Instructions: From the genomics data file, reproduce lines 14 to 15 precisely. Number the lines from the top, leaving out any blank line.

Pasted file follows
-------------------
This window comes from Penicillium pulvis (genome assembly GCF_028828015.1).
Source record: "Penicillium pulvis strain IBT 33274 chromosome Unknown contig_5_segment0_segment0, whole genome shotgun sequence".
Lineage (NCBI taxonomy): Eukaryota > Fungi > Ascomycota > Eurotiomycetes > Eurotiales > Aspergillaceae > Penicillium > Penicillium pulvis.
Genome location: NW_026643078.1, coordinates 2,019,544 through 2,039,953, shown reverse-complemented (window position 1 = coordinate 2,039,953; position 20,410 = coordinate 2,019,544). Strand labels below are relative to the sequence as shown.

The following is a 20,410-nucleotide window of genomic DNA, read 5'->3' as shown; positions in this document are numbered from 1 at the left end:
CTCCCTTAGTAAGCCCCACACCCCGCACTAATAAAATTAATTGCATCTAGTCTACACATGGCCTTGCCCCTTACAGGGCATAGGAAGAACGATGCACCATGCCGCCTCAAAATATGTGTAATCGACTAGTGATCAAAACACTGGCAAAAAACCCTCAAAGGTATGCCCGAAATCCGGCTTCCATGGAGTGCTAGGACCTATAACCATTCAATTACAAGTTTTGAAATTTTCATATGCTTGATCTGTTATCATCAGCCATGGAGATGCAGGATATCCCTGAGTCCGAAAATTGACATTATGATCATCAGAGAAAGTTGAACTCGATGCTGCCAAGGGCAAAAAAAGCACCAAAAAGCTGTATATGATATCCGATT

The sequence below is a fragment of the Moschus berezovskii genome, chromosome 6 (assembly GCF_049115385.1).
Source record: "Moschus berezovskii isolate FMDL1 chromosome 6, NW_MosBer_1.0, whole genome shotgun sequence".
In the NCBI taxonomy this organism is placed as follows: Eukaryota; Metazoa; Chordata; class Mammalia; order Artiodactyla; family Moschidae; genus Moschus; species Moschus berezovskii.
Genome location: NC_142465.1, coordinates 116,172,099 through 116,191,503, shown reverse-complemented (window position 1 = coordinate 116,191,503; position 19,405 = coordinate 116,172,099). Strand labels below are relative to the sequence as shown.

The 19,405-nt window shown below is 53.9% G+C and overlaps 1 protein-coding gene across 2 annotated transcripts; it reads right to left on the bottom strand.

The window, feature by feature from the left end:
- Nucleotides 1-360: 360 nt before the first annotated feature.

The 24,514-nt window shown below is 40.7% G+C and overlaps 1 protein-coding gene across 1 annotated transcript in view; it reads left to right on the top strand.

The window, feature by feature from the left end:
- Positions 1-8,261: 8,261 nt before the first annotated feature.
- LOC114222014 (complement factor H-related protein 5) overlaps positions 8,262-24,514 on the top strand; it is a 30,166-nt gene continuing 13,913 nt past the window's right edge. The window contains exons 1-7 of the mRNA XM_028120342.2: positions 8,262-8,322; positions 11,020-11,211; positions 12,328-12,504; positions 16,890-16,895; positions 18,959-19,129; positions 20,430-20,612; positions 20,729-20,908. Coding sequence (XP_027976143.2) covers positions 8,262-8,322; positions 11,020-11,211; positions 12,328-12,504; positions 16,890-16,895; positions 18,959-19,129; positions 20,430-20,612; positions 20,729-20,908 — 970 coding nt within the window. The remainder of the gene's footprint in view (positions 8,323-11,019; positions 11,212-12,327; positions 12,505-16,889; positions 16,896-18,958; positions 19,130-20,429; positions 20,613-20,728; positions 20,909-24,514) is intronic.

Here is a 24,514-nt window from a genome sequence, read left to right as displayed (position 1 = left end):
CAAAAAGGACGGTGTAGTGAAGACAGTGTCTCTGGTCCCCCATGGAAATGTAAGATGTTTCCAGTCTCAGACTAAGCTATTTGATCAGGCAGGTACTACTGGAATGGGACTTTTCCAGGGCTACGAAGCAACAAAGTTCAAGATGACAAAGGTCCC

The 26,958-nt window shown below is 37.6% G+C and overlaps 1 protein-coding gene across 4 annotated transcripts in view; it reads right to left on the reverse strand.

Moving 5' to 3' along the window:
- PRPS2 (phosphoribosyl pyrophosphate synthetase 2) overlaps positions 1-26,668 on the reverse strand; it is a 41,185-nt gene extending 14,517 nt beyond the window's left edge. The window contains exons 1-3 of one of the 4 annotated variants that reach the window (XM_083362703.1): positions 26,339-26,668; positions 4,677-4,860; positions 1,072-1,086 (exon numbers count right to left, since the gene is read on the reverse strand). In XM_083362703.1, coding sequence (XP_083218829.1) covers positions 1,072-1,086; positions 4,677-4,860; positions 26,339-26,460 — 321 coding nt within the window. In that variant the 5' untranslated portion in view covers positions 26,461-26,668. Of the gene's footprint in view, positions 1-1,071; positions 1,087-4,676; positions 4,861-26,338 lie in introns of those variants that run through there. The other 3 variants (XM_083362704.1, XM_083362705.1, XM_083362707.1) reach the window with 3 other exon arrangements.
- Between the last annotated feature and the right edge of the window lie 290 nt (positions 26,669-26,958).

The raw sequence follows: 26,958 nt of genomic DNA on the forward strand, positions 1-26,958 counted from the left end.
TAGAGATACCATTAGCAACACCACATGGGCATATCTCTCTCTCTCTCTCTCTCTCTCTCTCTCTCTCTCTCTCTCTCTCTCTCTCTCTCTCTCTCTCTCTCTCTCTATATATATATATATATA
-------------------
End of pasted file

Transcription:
The 24,514-nt window shown below is 40.7% G+C and overlaps 1 protein-coding gene across 1 annotated transcript in view; it reads left to right on the top strand.

The window, feature by feature from the left end: